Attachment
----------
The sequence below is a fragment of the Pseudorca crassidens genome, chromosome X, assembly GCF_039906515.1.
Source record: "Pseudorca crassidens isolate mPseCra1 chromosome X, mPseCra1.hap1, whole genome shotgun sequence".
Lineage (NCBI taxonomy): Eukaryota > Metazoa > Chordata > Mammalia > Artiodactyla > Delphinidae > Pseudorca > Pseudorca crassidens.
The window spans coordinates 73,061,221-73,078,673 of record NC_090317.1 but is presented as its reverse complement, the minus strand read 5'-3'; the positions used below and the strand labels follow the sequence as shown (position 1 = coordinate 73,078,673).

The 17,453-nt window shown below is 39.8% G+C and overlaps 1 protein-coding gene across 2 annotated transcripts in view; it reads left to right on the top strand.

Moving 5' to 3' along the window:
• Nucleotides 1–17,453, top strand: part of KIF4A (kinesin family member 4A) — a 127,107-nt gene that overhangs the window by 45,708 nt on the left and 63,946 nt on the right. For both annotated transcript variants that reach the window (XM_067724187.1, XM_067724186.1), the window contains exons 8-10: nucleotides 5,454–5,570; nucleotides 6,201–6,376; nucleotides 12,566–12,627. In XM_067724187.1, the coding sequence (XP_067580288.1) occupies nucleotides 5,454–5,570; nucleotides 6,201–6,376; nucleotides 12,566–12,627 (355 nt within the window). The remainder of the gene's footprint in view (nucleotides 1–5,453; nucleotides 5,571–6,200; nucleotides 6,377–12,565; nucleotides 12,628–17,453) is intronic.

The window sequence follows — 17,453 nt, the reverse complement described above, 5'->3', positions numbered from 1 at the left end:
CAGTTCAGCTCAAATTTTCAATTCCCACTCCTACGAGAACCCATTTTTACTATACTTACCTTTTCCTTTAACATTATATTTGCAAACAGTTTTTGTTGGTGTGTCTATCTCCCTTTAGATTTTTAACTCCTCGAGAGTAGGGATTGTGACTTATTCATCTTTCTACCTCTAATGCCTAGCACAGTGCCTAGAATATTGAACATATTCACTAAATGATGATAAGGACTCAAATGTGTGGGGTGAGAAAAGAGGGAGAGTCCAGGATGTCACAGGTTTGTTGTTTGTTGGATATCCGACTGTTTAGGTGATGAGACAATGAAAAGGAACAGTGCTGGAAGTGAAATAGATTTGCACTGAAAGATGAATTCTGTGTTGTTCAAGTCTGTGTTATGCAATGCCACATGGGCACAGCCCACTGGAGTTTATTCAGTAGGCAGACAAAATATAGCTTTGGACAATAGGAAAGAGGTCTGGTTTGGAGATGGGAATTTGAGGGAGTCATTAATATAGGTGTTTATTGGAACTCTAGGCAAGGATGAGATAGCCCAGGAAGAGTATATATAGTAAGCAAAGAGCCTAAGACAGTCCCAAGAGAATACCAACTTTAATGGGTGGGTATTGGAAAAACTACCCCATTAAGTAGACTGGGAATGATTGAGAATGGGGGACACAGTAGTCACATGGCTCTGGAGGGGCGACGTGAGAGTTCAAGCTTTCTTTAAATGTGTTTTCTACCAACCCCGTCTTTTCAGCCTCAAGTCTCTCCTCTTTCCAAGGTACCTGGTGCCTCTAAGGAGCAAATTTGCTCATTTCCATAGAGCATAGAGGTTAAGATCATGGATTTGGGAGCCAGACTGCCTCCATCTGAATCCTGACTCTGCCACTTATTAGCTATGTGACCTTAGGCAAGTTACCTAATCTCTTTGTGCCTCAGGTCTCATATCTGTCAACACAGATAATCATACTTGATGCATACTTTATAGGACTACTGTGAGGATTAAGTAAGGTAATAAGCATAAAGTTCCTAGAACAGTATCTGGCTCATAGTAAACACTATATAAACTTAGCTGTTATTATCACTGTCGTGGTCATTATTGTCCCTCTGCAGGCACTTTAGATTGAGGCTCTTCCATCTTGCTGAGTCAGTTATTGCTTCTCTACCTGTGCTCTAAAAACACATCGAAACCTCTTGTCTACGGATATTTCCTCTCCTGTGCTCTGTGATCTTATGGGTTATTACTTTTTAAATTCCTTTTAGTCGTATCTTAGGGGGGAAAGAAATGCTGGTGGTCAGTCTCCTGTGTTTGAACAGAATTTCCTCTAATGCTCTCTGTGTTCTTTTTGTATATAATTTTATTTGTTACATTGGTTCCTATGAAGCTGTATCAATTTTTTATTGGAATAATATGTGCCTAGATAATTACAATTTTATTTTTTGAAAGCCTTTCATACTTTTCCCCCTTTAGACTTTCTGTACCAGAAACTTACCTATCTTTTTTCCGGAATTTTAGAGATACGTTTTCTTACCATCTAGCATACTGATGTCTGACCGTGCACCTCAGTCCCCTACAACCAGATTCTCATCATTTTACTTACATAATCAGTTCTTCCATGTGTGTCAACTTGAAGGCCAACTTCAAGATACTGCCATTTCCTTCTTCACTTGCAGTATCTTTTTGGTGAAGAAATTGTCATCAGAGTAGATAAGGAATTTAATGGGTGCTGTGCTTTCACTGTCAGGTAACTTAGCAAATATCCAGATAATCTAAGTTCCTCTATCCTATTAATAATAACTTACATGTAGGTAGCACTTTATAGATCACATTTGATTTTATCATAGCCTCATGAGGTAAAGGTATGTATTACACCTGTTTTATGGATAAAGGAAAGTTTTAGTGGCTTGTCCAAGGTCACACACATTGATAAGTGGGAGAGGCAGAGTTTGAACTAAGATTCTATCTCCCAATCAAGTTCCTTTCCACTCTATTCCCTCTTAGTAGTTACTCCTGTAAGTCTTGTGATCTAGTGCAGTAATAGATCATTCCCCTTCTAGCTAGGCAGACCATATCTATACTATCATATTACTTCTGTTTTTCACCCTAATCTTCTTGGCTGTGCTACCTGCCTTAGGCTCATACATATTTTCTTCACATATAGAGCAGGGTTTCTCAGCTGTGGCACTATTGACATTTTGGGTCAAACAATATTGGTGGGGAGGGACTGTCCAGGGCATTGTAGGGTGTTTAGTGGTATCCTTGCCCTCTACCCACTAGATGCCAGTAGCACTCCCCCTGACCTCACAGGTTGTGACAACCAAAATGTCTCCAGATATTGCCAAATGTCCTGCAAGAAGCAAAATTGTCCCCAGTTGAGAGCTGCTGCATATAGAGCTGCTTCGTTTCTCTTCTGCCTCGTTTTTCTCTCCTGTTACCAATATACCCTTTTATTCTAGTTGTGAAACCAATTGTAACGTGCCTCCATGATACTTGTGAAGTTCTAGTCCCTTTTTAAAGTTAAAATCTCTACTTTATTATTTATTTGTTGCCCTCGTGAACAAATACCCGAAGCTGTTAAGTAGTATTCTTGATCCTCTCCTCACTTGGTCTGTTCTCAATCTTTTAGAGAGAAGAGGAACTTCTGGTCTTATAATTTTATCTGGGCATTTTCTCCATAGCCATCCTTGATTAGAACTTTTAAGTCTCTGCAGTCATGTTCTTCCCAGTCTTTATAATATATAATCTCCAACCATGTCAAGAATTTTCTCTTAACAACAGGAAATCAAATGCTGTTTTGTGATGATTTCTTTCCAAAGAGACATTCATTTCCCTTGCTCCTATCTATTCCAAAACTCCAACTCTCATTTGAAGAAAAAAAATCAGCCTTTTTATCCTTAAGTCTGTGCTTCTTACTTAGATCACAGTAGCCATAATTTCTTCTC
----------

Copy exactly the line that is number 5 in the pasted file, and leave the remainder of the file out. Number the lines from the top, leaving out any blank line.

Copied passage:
The 17,453-nt window shown below is 39.8% G+C and overlaps 1 protein-coding gene across 2 annotated transcripts in view; it reads left to right on the top strand.